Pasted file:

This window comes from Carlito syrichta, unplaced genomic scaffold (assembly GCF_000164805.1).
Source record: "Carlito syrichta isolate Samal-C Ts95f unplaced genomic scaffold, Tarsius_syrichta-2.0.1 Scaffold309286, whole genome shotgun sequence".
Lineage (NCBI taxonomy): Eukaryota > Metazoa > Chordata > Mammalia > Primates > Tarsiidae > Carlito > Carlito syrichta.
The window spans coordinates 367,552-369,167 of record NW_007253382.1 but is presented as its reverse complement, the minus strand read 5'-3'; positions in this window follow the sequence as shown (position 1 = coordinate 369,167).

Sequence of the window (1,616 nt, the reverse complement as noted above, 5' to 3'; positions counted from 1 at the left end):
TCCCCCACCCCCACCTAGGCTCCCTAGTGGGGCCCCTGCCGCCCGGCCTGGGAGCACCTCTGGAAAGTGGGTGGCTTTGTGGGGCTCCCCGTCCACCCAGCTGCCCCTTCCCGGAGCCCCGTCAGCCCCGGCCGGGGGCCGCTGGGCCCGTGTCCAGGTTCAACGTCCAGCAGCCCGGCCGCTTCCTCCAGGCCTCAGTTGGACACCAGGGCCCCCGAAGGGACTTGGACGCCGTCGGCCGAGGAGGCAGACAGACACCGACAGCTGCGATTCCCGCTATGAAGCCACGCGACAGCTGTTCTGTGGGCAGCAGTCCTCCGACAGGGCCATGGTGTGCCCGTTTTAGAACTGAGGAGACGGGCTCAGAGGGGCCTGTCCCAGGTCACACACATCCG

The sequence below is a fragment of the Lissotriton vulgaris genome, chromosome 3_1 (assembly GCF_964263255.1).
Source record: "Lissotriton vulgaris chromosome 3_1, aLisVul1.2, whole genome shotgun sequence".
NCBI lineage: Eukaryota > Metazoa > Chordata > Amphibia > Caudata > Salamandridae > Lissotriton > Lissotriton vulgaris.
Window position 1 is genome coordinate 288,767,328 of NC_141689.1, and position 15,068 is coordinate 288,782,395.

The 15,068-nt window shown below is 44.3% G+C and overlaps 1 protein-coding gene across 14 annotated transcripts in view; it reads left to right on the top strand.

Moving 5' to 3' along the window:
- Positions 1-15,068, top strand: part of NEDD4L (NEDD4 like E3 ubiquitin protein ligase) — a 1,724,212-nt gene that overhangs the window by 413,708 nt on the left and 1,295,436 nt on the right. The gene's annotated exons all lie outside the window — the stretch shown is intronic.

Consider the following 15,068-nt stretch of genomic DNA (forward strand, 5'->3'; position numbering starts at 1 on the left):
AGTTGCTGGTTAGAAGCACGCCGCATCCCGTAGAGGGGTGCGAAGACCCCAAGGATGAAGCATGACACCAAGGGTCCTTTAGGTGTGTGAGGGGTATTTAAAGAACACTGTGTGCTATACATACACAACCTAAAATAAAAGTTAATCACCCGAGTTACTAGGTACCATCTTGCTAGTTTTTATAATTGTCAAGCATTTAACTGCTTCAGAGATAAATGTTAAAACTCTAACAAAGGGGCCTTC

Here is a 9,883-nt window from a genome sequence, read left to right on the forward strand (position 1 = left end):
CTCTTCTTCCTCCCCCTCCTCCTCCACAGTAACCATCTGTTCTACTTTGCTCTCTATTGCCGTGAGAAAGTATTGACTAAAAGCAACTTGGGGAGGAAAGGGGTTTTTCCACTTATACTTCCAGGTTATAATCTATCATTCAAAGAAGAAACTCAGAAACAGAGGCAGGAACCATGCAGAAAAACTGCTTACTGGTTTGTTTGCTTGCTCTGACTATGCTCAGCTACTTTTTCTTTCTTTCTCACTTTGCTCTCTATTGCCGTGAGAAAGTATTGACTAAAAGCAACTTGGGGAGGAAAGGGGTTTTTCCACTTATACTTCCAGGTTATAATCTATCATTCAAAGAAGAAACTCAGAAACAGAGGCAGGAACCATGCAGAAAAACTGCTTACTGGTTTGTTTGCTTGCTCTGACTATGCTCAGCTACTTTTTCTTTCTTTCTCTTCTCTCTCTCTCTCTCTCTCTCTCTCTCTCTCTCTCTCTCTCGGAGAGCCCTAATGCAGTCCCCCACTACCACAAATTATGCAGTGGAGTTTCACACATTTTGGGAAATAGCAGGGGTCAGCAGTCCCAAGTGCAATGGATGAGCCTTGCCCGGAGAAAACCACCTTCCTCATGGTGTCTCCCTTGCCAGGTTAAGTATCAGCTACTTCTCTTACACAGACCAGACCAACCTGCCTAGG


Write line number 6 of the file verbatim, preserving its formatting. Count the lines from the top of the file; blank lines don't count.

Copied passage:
TCCCCCACCCCCACCTAGGCTCCCTAGTGGGGCCCCTGCCGCCCGGCCTGGGAGCACCTCTGGAAAGTGGGTGGCTTTGTGGGGCTCCCCGTCCACCCAGCTGCCCCTTCCCGGAGCCCCGTCAGCCCCGGCCGGGGGCCGCTGGGCCCGTGTCCAGGTTCAACGTCCAGCAGCCCGGCCGCTTCCTCCAGGCCTCAGTTGGACACCAGGGCCCCCGAAGGGACTTGGACGCCGTCGGCCGAGGAGGCAGACAGACACCGACAGCTGCGATTCCCGCTATGAAGCCACGCGACAGCTGTTCTGTGGGCAGCAGTCCTCCGACAGGGCCATGGTGTGCCCGTTTTAGAACTGAGGAGACGGGCTCAGAGGGGCCTGTCCCAGGTCACACACATCCG